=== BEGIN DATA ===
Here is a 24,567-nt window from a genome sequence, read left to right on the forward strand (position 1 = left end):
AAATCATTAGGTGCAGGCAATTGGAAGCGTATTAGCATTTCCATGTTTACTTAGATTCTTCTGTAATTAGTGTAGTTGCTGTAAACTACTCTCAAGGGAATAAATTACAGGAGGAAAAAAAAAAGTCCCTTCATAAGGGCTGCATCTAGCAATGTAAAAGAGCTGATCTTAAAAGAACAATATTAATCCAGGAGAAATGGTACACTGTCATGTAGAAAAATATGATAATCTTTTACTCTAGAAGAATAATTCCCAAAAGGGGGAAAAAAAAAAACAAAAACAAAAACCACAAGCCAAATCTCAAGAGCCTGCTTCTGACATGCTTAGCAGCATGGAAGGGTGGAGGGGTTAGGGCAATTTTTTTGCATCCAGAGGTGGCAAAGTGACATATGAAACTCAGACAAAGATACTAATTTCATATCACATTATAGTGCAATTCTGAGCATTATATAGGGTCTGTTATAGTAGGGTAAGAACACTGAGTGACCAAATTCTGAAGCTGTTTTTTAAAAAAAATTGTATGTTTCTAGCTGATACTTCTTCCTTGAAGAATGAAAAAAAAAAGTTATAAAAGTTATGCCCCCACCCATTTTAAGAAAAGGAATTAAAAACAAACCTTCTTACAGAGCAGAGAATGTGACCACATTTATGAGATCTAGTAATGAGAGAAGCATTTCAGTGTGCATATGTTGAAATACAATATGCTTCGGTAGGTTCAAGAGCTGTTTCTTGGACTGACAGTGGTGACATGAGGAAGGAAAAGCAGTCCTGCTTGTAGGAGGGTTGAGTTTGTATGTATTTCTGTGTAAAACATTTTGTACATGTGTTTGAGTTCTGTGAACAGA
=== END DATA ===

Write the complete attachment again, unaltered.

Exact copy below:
Here is a 24,567-nt window from a genome sequence, read left to right on the forward strand (position 1 = left end):
AAATCATTAGGTGCAGGCAATTGGAAGCGTATTAGCATTTCCATGTTTACTTAGATTCTTCTGTAATTAGTGTAGTTGCTGTAAACTACTCTCAAGGGAATAAATTACAGGAGGAAAAAAAAAAGTCCCTTCATAAGGGCTGCATCTAGCAATGTAAAAGAGCTGATCTTAAAAGAACAATATTAATCCAGGAGAAATGGTACACTGTCATGTAGAAAAATATGATAATCTTTTACTCTAGAAGAATAATTCCCAAAAGGGGGAAAAAAAAAAACAAAAACAAAAACCACAAGCCAAATCTCAAGAGCCTGCTTCTGACATGCTTAGCAGCATGGAAGGGTGGAGGGGTTAGGGCAATTTTTTTGCATCCAGAGGTGGCAAAGTGACATATGAAACTCAGACAAAGATACTAATTTCATATCACATTATAGTGCAATTCTGAGCATTATATAGGGTCTGTTATAGTAGGGTAAGAACACTGAGTGACCAAATTCTGAAGCTGTTTTTTAAAAAAAATTGTATGTTTCTAGCTGATACTTCTTCCTTGAAGAATGAAAAAAAAAAGTTATAAAAGTTATGCCCCCACCCATTTTAAGAAAAGGAATTAAAAACAAACCTTCTTACAGAGCAGAGAATGTGACCACATTTATGAGATCTAGTAATGAGAGAAGCATTTCAGTGTGCATATGTTGAAATACAATATGCTTCGGTAGGTTCAAGAGCTGTTTCTTGGACTGACAGTGGTGACATGAGGAAGGAAAAGCAGTCCTGCTTGTAGGAGGGTTGAGTTTGTATGTATTTCTGTGTAAAACATTTTGTACATGTGTTTGAGTTCTGTGAACAGA